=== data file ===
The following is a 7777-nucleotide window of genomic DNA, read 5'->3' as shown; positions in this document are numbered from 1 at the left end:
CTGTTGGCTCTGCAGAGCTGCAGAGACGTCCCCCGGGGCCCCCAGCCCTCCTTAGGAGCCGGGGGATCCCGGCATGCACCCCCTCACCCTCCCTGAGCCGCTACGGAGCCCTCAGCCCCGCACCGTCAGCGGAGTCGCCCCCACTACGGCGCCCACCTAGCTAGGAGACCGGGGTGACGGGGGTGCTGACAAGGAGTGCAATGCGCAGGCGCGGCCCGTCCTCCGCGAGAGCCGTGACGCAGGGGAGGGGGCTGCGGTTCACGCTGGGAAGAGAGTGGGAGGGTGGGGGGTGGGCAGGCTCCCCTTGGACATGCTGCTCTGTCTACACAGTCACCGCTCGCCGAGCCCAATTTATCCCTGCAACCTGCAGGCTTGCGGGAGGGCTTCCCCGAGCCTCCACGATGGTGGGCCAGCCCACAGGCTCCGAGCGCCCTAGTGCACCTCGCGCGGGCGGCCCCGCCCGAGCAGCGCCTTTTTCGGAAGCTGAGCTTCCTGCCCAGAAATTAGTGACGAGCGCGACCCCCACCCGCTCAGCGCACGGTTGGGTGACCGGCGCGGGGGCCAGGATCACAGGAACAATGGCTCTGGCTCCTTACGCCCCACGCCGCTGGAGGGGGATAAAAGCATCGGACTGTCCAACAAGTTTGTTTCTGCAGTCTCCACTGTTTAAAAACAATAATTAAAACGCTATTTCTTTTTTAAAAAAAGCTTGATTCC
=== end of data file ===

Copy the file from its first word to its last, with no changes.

The following is a 7777-nucleotide window of genomic DNA, read 5'->3' as shown; positions in this document are numbered from 1 at the left end:
CTGTTGGCTCTGCAGAGCTGCAGAGACGTCCCCCGGGGCCCCCAGCCCTCCTTAGGAGCCGGGGGATCCCGGCATGCACCCCCTCACCCTCCCTGAGCCGCTACGGAGCCCTCAGCCCCGCACCGTCAGCGGAGTCGCCCCCACTACGGCGCCCACCTAGCTAGGAGACCGGGGTGACGGGGGTGCTGACAAGGAGTGCAATGCGCAGGCGCGGCCCGTCCTCCGCGAGAGCCGTGACGCAGGGGAGGGGGCTGCGGTTCACGCTGGGAAGAGAGTGGGAGGGTGGGGGGTGGGCAGGCTCCCCTTGGACATGCTGCTCTGTCTACACAGTCACCGCTCGCCGAGCCCAATTTATCCCTGCAACCTGCAGGCTTGCGGGAGGGCTTCCCCGAGCCTCCACGATGGTGGGCCAGCCCACAGGCTCCGAGCGCCCTAGTGCACCTCGCGCGGGCGGCCCCGCCCGAGCAGCGCCTTTTTCGGAAGCTGAGCTTCCTGCCCAGAAATTAGTGACGAGCGCGACCCCCACCCGCTCAGCGCACGGTTGGGTGACCGGCGCGGGGGCCAGGATCACAGGAACAATGGCTCTGGCTCCTTACGCCCCACGCCGCTGGAGGGGGATAAAAGCATCGGACTGTCCAACAAGTTTGTTTCTGCAGTCTCCACTGTTTAAAAACAATAATTAAAACGCTATTTCTTTTTTAAAAAAAGCTTGATTCC